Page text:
For an audio slideshow about winter biking, click here.
On a frigid Wednesday morning, with the temperature hovering just above 0 degrees, 22-year-old Trevor Martin gets ready to bike to work.
Sitting in his sun-drenched bedroom on the second floor of his house in Como, he wedges his feet inside three layers of Smart Wool socks. Then he pulls a tattered, brown wool sweater over his base of long underwear and stops to pet Muffin Porkchops, an orange-and-white cat milling around his ankles. Next come a heavy-duty, black Northface vest and a blue-and-black windbreaker with zippers in the armpits. On his lower half, Martin wears wool long underwear and jeans with a big belt buckle.
“The trick is to put sandwich bags on your toes,” he explains, slinging a messenger bag over his shoulder and heading downstairs. The plastic acts as a windbreaker for his toes, which are susceptible to frostbite.
Martin sits on a couch in his living room, which is decorated with mismatched furniture and a poster that says, “The machine kills fascists,” and pulls sandwich bags over his toes. He slides his feet into heavy black shoes that have tiny metal holes in the soles where a bike pedal will connect.
To protect his head, Martin tugs a black facemask over his messy red hair, and stretches a green headband and gray wool hat over his crown. Next, he wraps a violet handkerchief around his mouth, all the while chatting with his roommate about the durability of Carhartt coveralls. We go outside and walk to his detached garage, a storage space for roughly 30 bikes.
“I spend most of my winter dreaming about biking in the summer,” he laughs, pulling on thin, wool gloves that have a few accidental finger holes, then thick mittens one might see on a snowboarder.
The finishing touch to Martin’s winter ensemble is a pair of cheap, black sunglasses that cover the rest of his exposed skin. At night and during extreme cold, he wears goggles.
After his entire body is warm, layered and ready to go, he hops on a black two-speed with medium-width tires and a sticker that says “Riding Dirty,” and sets off on an eight-mile journey to his job at Calhoun Cycle on 34th Street and Hennepin Avenue.
Why bike when it’s cold?
Steve Clark, walking and bicycling program manager for Transit for Livable Communities, a local nonprofit, estimates that one-third of bike commuters continue to ride through the winter. The numbers vary throughout the city, but during a winter count in February of 2007, volunteers spotted 221 cyclists whizzing through the intersection of Franklin and Lyndale Avenues and 210 riders cruising across the Stone Arch Bridge. Nearly double that amount were counted at a corner in the University of Minnesota campus and the fewest riders, 126, were seen using the Midtown Greenway.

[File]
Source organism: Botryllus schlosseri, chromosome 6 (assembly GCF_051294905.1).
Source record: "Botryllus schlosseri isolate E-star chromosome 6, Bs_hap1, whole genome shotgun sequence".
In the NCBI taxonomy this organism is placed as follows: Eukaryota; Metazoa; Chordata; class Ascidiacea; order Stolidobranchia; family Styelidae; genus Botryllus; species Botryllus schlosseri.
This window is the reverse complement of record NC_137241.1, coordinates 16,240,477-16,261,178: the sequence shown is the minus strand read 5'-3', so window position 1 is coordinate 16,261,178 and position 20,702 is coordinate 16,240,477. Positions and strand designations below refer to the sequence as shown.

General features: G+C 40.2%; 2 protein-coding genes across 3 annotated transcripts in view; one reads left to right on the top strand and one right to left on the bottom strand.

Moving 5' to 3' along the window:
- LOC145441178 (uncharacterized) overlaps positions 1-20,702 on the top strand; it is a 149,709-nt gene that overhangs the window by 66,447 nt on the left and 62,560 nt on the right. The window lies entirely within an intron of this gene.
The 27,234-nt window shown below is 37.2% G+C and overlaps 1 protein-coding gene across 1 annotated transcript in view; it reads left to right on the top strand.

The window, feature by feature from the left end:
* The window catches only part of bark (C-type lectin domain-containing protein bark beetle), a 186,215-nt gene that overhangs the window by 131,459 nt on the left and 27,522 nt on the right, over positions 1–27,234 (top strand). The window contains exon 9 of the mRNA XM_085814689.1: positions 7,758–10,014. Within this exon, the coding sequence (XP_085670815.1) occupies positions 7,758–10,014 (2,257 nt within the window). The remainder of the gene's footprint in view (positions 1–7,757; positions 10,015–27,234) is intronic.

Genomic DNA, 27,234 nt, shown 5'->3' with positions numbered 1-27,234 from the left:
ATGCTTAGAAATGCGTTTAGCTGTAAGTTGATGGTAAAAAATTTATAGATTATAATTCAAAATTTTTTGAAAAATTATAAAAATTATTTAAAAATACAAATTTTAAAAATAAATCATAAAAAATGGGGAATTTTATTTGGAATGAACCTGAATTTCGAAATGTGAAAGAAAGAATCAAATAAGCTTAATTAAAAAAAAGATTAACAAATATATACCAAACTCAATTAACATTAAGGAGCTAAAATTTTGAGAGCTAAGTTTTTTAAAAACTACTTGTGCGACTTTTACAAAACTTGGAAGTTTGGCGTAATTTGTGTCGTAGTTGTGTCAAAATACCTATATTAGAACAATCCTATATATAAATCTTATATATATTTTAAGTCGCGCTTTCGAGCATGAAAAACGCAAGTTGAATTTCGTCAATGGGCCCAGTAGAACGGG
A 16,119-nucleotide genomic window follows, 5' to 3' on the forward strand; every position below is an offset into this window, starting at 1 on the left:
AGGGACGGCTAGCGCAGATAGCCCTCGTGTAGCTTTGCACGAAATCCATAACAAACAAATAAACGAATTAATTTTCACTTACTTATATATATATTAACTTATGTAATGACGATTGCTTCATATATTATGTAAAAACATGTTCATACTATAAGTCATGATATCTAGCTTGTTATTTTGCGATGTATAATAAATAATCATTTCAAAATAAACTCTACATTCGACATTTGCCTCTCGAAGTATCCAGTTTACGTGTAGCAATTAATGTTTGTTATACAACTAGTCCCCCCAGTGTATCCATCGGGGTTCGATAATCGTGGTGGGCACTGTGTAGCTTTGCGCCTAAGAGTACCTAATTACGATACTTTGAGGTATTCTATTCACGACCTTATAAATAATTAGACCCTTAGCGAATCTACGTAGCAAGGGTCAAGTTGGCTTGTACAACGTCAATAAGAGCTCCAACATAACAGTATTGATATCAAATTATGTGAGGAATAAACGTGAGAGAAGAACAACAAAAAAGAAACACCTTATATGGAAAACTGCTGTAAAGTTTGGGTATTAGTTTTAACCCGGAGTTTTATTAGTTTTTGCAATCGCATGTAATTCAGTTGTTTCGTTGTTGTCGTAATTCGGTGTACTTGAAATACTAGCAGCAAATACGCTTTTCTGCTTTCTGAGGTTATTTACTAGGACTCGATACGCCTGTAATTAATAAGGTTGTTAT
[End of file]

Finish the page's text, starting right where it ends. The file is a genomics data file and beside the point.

“I don’t own a car,” says Phillip Werst, general manager of Common Roots Café on 26th and Lyndale, who bikes to work from Seward every day. “[Biking] is better for the environment, for one, and I don’t see the point of owning a car. I mean, by the time a car heats up and by the time I drive over, it would take me just as long to bike over anyway. It’s just as fast. Plus, you don’t have to pay for insurance, you don’t have to pay for gasoline, you don’t have to pay for any of it.”
Many bikers also simply enjoy riding enough to want to do it year-round. “The first time I rode felt great,” said Brett Schlosser, a Tangletown artist who commutes to work Downtown. “I was doing something I enjoy that I had previously only done during the warm season. It felt a lot like I was having a bit of summer during the winter.”
Taking a spill at least once during the season is unavoidable.
“I have fallen a few times, but nothing major,” said Alisa Hoven who lives in Phillips and works at Common Roots with Werst. “It is [scary], but I feel that most cars are aware of me.”
Watching out for careless drivers is one of the top concerns for winter cyclists. Bike lanes are often full of snow and sidewalks are too icy for most tires, so bikers are forced to take up part of a traffic lane, which can result in angry drivers.
“They do things like drive as close as possible to the back of my bike, try and weave around me in the lane as fast as possible, and lay on the horn or scream obnoxious things like, ‘You’re not a car! Get out of the street!’” recalls Schlosser.
Martin has also dealt with road rage — some of which was his own. “I kind of have a pretty good amount of bike rage,” he grins. “You always have to assume [drivers] are going to do what they’re going to do regardless [of your presence].”
Though it may seem crazy — especially if you already own a car — many winter cyclists believe that any able-bodied person could ride during the snowy months.
“It’s nowhere near as bad as I think most folks assume,” explains Robin Garwood, an aide for City Council Member Cam Gordon (2nd Ward) and daily winter cyclist. “I consider it no more dangerous or inconvenient to bike in the winter than in the hottest part of summer. Each season has its own challenges, and I think the majority of bicyclists can meet them if they choose.”
Contact Mary O’Regan at email@example.com or 436-5088